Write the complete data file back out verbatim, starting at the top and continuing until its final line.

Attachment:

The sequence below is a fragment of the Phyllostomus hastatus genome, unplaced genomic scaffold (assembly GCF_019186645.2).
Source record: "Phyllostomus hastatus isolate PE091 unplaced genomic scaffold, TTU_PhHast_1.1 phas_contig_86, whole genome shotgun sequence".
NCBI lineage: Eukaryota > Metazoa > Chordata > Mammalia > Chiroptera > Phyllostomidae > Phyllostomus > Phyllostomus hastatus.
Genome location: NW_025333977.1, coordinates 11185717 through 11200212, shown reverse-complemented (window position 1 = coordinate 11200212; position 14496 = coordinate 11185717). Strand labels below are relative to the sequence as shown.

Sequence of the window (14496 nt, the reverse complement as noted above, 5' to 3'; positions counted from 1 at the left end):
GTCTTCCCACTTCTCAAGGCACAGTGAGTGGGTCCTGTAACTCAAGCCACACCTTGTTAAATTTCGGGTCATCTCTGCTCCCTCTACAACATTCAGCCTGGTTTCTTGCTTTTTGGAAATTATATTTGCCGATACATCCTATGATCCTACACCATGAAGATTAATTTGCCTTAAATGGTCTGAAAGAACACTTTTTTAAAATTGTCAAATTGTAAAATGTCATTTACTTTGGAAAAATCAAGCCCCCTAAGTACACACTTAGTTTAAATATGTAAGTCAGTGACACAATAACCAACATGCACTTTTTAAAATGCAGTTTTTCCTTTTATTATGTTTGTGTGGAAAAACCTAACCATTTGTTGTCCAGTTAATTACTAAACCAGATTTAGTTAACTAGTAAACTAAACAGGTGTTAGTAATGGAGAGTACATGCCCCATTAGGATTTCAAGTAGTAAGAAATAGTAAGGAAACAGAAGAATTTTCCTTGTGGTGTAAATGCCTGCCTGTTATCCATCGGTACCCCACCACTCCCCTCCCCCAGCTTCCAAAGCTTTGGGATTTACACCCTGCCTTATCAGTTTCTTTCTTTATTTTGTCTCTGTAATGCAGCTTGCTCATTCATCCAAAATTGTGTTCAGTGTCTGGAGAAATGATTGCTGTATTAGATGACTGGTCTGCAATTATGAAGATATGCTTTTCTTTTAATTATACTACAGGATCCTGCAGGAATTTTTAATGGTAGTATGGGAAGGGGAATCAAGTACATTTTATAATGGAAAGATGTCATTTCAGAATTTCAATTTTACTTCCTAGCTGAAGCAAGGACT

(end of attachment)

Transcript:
The sequence below is a fragment of the Phyllostomus hastatus genome, unplaced genomic scaffold (assembly GCF_019186645.2).
Source record: "Phyllostomus hastatus isolate PE091 unplaced genomic scaffold, TTU_PhHast_1.1 phas_contig_86, whole genome shotgun sequence".
NCBI lineage: Eukaryota > Metazoa > Chordata > Mammalia > Chiroptera > Phyllostomidae > Phyllostomus > Phyllostomus hastatus.
Genome location: NW_025333977.1, coordinates 11185717 through 11200212, shown reverse-complemented (window position 1 = coordinate 11200212; position 14496 = coordinate 11185717). Strand labels below are relative to the sequence as shown.

Sequence of the window (14496 nt, the reverse complement as noted above, 5' to 3'; positions counted from 1 at the left end):
GTCTTCCCACTTCTCAAGGCACAGTGAGTGGGTCCTGTAACTCAAGCCACACCTTGTTAAATTTCGGGTCATCTCTGCTCCCTCTACAACATTCAGCCTGGTTTCTTGCTTTTTGGAAATTATATTTGCCGATACATCCTATGATCCTACACCATGAAGATTAATTTGCCTTAAATGGTCTGAAAGAACACTTTTTTAAAATTGTCAAATTGTAAAATGTCATTTACTTTGGAAAAATCAAGCCCCCTAAGTACACACTTAGTTTAAATATGTAAGTCAGTGACACAATAACCAACATGCACTTTTTAAAATGCAGTTTTTCCTTTTATTATGTTTGTGTGGAAAAACCTAACCATTTGTTGTCCAGTTAATTACTAAACCAGATTTAGTTAACTAGTAAACTAAACAGGTGTTAGTAATGGAGAGTACATGCCCCATTAGGATTTCAAGTAGTAAGAAATAGTAAGGAAACAGAAGAATTTTCCTTGTGGTGTAAATGCCTGCCTGTTATCCATCGGTACCCCACCACTCCCCTCCCCCAGCTTCCAAAGCTTTGGGATTTACACCCTGCCTTATCAGTTTCTTTCTTTATTTTGTCTCTGTAATGCAGCTTGCTCATTCATCCAAAATTGTGTTCAGTGTCTGGAGAAATGATTGCTGTATTAGATGACTGGTCTGCAATTATGAAGATATGCTTTTCTTTTAATTATACTACAGGATCCTGCAGGAATTTTTAATGGTAGTATGGGAAGGGGAATCAAGTACATTTTATAATGGAAAGATGTCATTTCAGAATTTCAATTTTACTTCCTAGCTGAAGCAAGGACT